The proposed rule, however, would enable generic drug companies to independently update their drugs’ labeling, and, accordingly — as FDA acknowledges — it may eliminate preemption of these state law claims against generic drug companies. Indeed, I think the only reason that the proposed rule, if finalized, would not eliminate this preemption is if a final rule is challenged, and the courts find that the FDCA does not permit FDA to extend the CBE process to generic drugs. As noted above, section 505(j) of the FDCA requires that, to be approved, a generic drug have the same labeling as its RLD. One could argue that, consistent with FDA’s previous (and longstanding) interpretation, this language demonstrates Congress’ intent that generic drug companies’ not be permitted to independently update their drugs’ labeling.
This question may be the next big issue in generic drug tort litigation because it’s not clear, based on Pliva v. Mensing and Mutual v. Bartlett, whether the Supreme Court thinks legislative change is necessary to permit generic drug companies to independently update their drugs’ labeling. Some language in Pliva may suggest that FDA has the authority to change its regulations as it proposed to do on Friday (e.g., “it is also possible that, by asking, the [generic drug] Manufacturers could have persuaded the FDA to rewrite its generic drug regulations entirely . . .”), while some language in Mutual v. Bartlett may suggest legislative change is necessary to enact this proposal (e.g., “Congress’ decision to regulate the manufacture and sale of generic drugs in a way that reduces their cost to patients but leaves generic drug manufacturers incapable of modifying either the drugs’ compositions or their warnings . . .”). FDA, obviously, takes the position in the proposed rule that it has the statutory authority to extend the CBE process to generic drugs. But, perhaps unsurprisingly, there have already been media reports that the trade group for the generic drug industry questions whether the FDCA supports FDA’s interpretation.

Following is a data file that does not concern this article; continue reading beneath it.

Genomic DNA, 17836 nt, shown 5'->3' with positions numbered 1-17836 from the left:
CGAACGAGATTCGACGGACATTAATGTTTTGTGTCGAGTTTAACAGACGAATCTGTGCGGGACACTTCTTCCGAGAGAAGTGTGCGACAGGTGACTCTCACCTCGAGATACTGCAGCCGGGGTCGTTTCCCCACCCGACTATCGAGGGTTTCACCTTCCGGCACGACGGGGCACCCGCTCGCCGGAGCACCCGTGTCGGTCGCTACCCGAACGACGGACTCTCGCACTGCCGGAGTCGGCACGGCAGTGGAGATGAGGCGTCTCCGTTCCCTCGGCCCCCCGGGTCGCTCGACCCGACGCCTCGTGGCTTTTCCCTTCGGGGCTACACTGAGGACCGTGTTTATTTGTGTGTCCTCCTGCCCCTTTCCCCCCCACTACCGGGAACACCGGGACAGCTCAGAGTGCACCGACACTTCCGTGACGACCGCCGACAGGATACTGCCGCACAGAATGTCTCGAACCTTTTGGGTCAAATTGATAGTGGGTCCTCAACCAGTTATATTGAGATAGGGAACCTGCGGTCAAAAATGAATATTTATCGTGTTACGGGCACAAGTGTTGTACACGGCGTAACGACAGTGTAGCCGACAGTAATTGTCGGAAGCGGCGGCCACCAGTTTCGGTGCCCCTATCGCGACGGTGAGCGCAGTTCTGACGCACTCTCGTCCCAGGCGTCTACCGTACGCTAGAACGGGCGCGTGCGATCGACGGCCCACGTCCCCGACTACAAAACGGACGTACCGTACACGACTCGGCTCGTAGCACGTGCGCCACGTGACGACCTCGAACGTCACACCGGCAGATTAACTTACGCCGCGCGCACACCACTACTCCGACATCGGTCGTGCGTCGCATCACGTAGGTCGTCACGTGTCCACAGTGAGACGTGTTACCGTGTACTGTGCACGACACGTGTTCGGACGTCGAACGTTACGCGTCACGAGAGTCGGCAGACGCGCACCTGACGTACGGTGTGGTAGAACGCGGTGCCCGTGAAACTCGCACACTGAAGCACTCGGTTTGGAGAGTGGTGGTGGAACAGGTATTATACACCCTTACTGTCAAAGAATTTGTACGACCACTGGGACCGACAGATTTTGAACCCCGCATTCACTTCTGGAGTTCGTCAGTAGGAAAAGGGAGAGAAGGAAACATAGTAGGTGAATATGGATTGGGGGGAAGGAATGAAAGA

In addition to this legal issue, the proposed rule raises some interesting public health policy questions (e.g., Would the proposal raise the cost of generics? If so, is any increased cost appropriate to help ensure that patients dispensed brand-name and generic drugs have equal access to the courts?). And I’ll be interested to see what comments FDA receives on the legal and policy questions. On that note, if you have an opinion on this proposed rule, you have 60 days from the date that the rule officially publishes in the Federal Register – scheduled for tomorrow, Nov. 13 – to submit comments to the agency.
*On Friday, FDA also responded to a Citizen Petition from Public Citizen requesting some of the changes proposed in the rule. The Citizen Petition, comments submitted about the Citizen Petition, and FDA’s response can be viewed here.
**There are a few exceptions to the general requirement that generic drugs have the same labeling as the brand-name RLD. For example, there may differences in the labeling that reflect the fact that the generic drug and the RLD have different manufacturers. See section 505(j)(2)(A)(v) of the FDCA.